As the ancestral land of French Judaism, Alsace is making a major effort to share the Jewish cultural heritage so deeply rooted in the region’s history. Meet Marc Friedmann, Vice-Chairman of the European Days of Jewish Culture and Heritage – Alsace, to find out what events await you this autumn in Alsace’s many towns and cities.
Jguideeurope: Which towns in Alsace take part in the EDJC?
Marc Friedmann: Alsace differs from other regions in that it is highly decentralized, with a network of dozens of correspondents and organizers spread throughout the region. This is hardly surprising, given that the idea of days devoted to Jewish culture and heritage was born in Alsace 25 years ago. At the time, the idea was to raise public and municipal awareness of the need to safeguard an essentially rural Jewish material heritage threatened by demolition, ruin or reallocation incompatible with the worthy preservation of a Jewish memory. This network has endured and grown, evolving in step with the future of this heritage. As a result, this year, as in previous years, the European Days of Jewish Culture will take place in more than 30 different Alsatian communes, from the largest city, Strasbourg, to villages with fewer than 1,000 inhabitants, such as Rosenwiller (which boasts one of the oldest cemeteries in Alsace) or Struth (home to a beautifully restored synagogue dating from the first half of the 19th century).
How is the theme of Memory approached in the Alsace region, with its long Jewish history? Are certain periods given priority?
In a way, the European Days of Jewish Culture in Alsace have always had the ambition, through the opening to the public of synagogues, cemeteries and ritual baths, to commemorate the many rural Jewish communities which for the most part disappeared either immediately after the Shoah, or in the second half of the 20th century as a result of the rural exodus. The “Memory” theme is thus “naturally” approached through the memories of village elders who recall the Jewish presence and have passed on to the next generation the desire to carry out historical and genealogical work on the Jewish heritage, which is an integral part of their commune’s heritage. A number of local history societies are among the organizers of the events proposed in Alsace for these EDJC.
In Strasbourg, the memory of the medieval Jewish community and its tragic fate during the Black Death (1349) is the subject of much interest. The Tourist Office and the Université Populaire offer guided tours of this medieval community, including of course the medieval Jewish ritual bath (dating from around 1200) in the rue des Charpentiers, discovered in 1985.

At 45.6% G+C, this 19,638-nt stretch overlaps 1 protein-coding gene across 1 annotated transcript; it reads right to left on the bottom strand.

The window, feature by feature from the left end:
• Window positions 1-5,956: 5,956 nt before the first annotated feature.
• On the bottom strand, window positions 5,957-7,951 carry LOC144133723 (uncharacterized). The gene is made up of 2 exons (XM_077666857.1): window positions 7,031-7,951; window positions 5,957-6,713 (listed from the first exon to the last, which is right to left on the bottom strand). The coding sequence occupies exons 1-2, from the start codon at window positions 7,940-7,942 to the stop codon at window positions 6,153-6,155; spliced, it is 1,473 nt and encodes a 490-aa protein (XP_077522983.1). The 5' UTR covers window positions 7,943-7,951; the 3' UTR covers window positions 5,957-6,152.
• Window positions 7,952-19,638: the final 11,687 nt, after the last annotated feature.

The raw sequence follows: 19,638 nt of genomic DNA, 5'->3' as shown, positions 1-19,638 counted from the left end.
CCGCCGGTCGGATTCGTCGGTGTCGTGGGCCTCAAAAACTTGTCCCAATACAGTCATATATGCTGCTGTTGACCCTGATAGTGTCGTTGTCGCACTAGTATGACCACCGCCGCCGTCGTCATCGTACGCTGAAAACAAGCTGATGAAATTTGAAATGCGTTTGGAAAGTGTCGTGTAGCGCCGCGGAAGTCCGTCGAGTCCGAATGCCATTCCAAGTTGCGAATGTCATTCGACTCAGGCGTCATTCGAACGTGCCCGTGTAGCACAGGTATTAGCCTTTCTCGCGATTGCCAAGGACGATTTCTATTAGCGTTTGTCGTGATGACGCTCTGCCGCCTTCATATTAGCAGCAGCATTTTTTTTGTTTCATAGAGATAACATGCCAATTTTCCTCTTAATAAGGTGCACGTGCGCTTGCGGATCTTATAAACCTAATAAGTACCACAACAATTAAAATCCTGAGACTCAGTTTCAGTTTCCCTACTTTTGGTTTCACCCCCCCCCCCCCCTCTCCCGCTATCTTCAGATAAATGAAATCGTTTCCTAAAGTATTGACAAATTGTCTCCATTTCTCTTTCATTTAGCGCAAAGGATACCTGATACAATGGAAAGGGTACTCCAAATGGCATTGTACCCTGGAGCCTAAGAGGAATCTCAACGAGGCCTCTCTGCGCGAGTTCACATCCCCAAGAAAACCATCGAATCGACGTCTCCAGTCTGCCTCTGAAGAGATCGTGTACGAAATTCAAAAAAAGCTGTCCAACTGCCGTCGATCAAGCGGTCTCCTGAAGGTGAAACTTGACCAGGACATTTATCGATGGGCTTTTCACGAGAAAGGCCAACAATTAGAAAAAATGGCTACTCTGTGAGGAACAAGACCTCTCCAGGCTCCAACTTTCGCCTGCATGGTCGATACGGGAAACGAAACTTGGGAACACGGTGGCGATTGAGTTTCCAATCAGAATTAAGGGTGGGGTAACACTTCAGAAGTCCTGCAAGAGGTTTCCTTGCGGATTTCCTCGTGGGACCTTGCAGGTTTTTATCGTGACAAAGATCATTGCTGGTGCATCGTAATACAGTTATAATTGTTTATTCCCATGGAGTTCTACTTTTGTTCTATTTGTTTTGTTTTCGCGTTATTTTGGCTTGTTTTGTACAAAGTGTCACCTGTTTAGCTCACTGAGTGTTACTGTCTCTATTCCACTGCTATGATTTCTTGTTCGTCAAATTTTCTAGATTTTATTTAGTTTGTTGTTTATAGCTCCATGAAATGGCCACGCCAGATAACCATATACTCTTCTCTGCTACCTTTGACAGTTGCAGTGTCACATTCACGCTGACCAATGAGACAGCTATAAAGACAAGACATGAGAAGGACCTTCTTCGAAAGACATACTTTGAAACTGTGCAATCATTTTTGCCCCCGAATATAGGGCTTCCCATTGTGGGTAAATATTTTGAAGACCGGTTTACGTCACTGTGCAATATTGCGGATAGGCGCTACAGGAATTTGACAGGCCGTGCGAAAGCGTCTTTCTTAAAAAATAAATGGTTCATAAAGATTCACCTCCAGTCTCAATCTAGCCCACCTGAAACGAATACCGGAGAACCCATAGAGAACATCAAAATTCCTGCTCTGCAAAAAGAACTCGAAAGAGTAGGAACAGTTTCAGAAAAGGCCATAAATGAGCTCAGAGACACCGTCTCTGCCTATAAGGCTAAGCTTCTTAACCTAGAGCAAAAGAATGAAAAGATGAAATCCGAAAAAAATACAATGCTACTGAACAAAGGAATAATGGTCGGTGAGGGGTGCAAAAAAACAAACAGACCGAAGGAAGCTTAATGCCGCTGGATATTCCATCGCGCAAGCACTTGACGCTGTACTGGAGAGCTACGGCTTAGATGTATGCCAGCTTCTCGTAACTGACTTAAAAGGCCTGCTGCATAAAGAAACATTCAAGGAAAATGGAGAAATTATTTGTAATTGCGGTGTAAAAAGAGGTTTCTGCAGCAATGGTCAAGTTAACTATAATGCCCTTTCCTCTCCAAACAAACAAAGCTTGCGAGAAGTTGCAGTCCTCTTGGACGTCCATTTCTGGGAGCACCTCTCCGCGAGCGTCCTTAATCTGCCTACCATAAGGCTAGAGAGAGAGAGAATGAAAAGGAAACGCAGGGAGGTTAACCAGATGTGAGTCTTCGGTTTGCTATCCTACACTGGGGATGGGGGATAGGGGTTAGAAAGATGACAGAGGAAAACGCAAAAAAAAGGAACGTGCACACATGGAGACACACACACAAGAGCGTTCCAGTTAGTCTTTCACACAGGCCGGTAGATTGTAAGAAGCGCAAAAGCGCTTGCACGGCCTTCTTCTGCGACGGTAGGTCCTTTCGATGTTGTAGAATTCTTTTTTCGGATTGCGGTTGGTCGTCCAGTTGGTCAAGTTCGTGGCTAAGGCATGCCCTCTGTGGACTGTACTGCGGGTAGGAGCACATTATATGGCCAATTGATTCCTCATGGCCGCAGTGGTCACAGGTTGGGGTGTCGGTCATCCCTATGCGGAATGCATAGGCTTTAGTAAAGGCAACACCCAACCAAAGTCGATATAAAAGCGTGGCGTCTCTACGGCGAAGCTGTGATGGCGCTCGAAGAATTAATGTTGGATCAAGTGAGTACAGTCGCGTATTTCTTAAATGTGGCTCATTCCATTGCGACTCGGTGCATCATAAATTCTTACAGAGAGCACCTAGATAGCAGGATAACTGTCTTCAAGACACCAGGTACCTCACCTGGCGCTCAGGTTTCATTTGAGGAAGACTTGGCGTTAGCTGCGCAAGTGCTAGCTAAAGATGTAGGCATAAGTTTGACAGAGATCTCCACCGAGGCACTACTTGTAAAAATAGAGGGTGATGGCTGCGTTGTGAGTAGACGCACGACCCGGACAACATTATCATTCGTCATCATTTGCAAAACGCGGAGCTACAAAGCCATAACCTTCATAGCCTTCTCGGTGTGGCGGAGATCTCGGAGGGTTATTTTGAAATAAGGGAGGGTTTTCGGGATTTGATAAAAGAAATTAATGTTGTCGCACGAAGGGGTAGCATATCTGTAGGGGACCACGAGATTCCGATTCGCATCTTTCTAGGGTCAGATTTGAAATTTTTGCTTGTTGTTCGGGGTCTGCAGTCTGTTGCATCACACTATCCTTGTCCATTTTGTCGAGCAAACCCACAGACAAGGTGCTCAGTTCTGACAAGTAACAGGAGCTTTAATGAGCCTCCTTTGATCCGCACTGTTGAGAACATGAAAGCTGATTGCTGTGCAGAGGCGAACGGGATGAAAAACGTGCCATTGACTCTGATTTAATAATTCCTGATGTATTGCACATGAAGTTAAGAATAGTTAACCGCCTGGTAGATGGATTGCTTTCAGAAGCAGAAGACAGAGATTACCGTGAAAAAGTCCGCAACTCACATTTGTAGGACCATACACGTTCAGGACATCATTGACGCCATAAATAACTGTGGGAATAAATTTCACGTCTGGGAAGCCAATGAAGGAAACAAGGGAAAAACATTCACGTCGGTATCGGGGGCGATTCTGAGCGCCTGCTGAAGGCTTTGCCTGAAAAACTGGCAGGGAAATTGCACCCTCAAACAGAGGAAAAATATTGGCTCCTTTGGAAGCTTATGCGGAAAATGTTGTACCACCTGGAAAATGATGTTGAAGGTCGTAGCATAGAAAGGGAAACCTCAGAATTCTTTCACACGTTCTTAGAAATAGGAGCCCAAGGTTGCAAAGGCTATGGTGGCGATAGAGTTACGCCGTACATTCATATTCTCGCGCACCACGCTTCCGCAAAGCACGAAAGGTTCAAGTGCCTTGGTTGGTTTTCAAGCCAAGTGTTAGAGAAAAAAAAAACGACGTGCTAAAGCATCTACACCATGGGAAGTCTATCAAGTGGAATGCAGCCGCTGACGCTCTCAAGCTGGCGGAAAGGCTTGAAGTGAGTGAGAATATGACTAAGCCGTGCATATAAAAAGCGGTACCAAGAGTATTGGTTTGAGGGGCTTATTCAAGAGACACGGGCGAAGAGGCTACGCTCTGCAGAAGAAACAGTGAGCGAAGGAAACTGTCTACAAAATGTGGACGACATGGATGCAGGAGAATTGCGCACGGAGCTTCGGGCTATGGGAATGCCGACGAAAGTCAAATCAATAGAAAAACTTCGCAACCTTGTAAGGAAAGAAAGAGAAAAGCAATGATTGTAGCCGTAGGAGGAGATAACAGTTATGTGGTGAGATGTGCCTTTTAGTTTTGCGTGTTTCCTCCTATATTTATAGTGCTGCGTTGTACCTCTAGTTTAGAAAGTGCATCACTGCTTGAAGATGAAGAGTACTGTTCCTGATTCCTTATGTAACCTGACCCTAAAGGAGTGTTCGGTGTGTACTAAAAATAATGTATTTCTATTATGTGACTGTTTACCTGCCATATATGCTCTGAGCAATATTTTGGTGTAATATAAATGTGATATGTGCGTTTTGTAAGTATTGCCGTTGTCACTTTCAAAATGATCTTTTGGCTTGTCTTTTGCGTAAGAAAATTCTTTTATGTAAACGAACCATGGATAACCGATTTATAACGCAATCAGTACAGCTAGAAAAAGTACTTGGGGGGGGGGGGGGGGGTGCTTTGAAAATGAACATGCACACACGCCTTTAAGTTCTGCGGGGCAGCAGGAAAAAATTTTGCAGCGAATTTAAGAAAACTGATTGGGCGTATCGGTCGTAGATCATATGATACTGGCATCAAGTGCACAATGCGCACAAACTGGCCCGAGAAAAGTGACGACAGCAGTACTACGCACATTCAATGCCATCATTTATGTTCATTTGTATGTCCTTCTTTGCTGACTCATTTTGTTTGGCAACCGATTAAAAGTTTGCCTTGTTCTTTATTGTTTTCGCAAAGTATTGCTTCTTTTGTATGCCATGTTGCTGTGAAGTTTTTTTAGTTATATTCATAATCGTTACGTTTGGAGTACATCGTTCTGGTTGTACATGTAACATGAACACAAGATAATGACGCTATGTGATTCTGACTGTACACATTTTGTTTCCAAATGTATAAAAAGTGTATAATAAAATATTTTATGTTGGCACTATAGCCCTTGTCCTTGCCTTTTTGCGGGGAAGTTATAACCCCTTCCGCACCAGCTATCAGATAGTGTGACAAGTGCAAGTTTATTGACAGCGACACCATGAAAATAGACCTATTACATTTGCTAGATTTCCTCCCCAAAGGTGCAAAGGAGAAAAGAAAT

What little-known part of Alsace’s Jewish cultural heritage deserves to be highlighted?
While the 60 or so preserved (but sometimes transformed) synagogues and 67 Jewish cemeteries are most often mentioned, it’s worth highlighting the museums in Alsace that display Jewish furnishings or evoke the Jewish presence in Alsace. Foremost among these is Strasbourg’s Musée Alsacien, which houses a major collection of Jewish furniture and objects assembled by SEJAL, the Société d’étude pour le judaïsme en Alsace-Lorraine (formerly SHIAL). The Musée judéo-alsacien in Bouxwiller will be dedicating the day of September 3 to the memory of its founder, Gilbert Weil, who passed away at the beginning of the year, and will be offering cultural events (exhibitions, concerts) alternating with the ceremonies and tributes. Other museums also deserve to be highlighted: the Musée du patrimoine et du judaïsme alsacien in Marmoutier, the Musée du Bucheneck in Soultz-Haut-Rhin, the Musée du Pays de la Zorn in Hochfelden (housed in the former synagogue) and, last but not least, the Musée de l’Image Populaire in Val-de-Moder, which looks after the beautiful synagogue (late 18th century) in Pfaffenhoffen. This year, all these museums are organizing events as part of the EDJC.
Can you share with us a moving encounter with a visitor at a previous EDJC?
Many of the encounters I’ve had during the EDJC have been emotional, particularly during the guided tours of cemeteries I’ve sometimes led. The work of remembrance around the headstones or commemorative plaques (in the case of those who disappeared in the Shoah) is an opportunity to awaken memories held by non-Jewish members of the public, or perhaps with descendants who have come from far away and are taking advantage of the opening of their family’s “home” on that day. Indeed, that’s what Jews call their cemeteries… During such a guided tour, it’s also very moving for me to cooperate with a “memory watchman”, a volunteer who has registered with the department (Collectivité européenne d’Alsace) to watch over the security and preservation of his village’s cemetery.